1. Increased Speed - It takes less time for your content to reach the end-user, as a nearby CDN server distributes it. Because of the numerous points of presence, your website will load faster, resulting in a better user experience, lower bounce rate, and increased conversions. 
     
  2. Reduced Bandwidth - Bandwidth refers to the rate of data transferred (inbound or outbound) for a fixed period of time. Bandwidth can be one of the biggest expenses with some hostings and often is used in pricing services, such as a CDN. Multiplying the PoPs conserves the amount of bandwidth needed to handle the traffic of the web page. This happens by caching, which puts data into temporary storage on different computers or mobile devices for easier access.

    NitroPack Pricing Plans
     
  3. Improved Security - When data is transferred from a single server, it’s more vulnerable to malicious events such as denial-of-service attacks (DDoS). That’s because all of your users communicate directly with your origin server. Whereas when using a CDN, users send requests to the caching server. Additionally, a CDN can prevent malicious events by keeping hackers away, refreshing TLS/SSL certificates, and thus providing higher authentication standards.
     
  4. Improved Content Distribution - Heavy traffic on a web page, along with hardware malfunctions, leads to a lot of downtime on a website. A CDN allows you to spread the load over multiple servers and lessen the burden on your infrastructure, resulting in an increase in uptime. 

Do You Need a CDN?

Let’s make something clear right from the beginning:

A small local business with a physical location that serves a small geographic area might not benefit as much from CDN.

In fact, you might worsen your website’s performance by introducing another point of connection between your visitors and your origin/nearby server.

CDNs are inefficient for websites that operate on a local level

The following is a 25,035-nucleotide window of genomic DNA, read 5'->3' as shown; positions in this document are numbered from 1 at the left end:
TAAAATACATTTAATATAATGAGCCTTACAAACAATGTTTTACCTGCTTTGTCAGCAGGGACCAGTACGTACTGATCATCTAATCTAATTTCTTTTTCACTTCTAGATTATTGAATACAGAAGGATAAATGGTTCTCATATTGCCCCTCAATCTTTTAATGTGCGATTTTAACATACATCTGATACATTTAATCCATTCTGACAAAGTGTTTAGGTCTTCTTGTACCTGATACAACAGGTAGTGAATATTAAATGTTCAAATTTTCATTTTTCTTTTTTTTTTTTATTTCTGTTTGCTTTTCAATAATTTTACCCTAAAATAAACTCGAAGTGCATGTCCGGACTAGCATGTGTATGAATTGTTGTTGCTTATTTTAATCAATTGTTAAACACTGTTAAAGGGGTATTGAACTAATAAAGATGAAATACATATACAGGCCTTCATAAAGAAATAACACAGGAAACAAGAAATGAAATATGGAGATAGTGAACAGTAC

So, bear this in mind when you decide whether to integrate a CDN or will be better off without it.

Now that we know when you won’t need a CDN let’s get to the juicy part - who actually needs a CDN? 

Pretty much every online business that operates on a larger scale:

  • Global E-Commerce stores (Amazon, Alibaba, etc.)  benefit a lot because they have heavy traffic from all around the world;

  • Advertising businesses (like Yahoo or Forbes) use multimedia-based ads because they are more attractive and engaging, but at the same time, they require more resources to load properly;

  • Online games need even more resources in order to deliver the best gaming performance;

  • The entertainment industry attracts lots of people from all around the world with its downloading and streaming options.

The reality is that more than half of the web content is served by a CDN. As I mentioned at the beginning of the article, all of your favorite websites use a CDN to deliver your desired content in a glimpse of a second - Netflix, Facebook, 9GAG, UpWork, etc.

Do CDNs Affect SEO?

Being on this quest of learning more about the CDNs, how they work, and what benefits they can offer to your online business, you might run into some common misconceptions.

A popular one is that Content Delivery Networks (CDNs) can harm a website’s organic rankings.

However, Google representatives have dispelled this myth by stating that using CDN URLs is completely fine:

John Mueller Tweet about CDNs

Furthermore, they make it crystal clear that hosting images on the same host/domain as your website (cdn.yourwebsite) instead of on a separate site/subdomain (yoursite.cdnprovider) won’t give you an SEO boost:

John Mueller tweet on CDNs

In fact, there are more misconceptions that aim to discredit CDNs’ value. In our article - Will Using a CDN Hurt My Organic Ranking (SEO)? - we look at other popular myths and why they’re wrong. 

Spoiler alert: CDNs have been on the market for more than 20 years. The largest websites/companies in the world use CDN services daily. If these services harmed organic rankings, it’s improbable that they would’ve ever become so widely used.

 

How NitroPack’s CDN Can Help You

There are numerous CDN providers out there. However, when we first started building NitroPack, we knew that we wanted to create a site speed solution that offers out-of-the-box features for complete website optimization.  

That’s why we offer a built-in CDN with all of our plans (including our free plan).

NitroPack’s CDN is pre-configured, which means that you don’t have to set it up manually, saving you time and effort. Our CDN automatically serves fonts, CSS, JS, and image files via HTTP2 from the nearest edge location.

Furthermore, NitroPack’s CDN serves resources between 5 and 20 ms, which is a huge benefit, given the fact that very few resources take longer than 10 ms.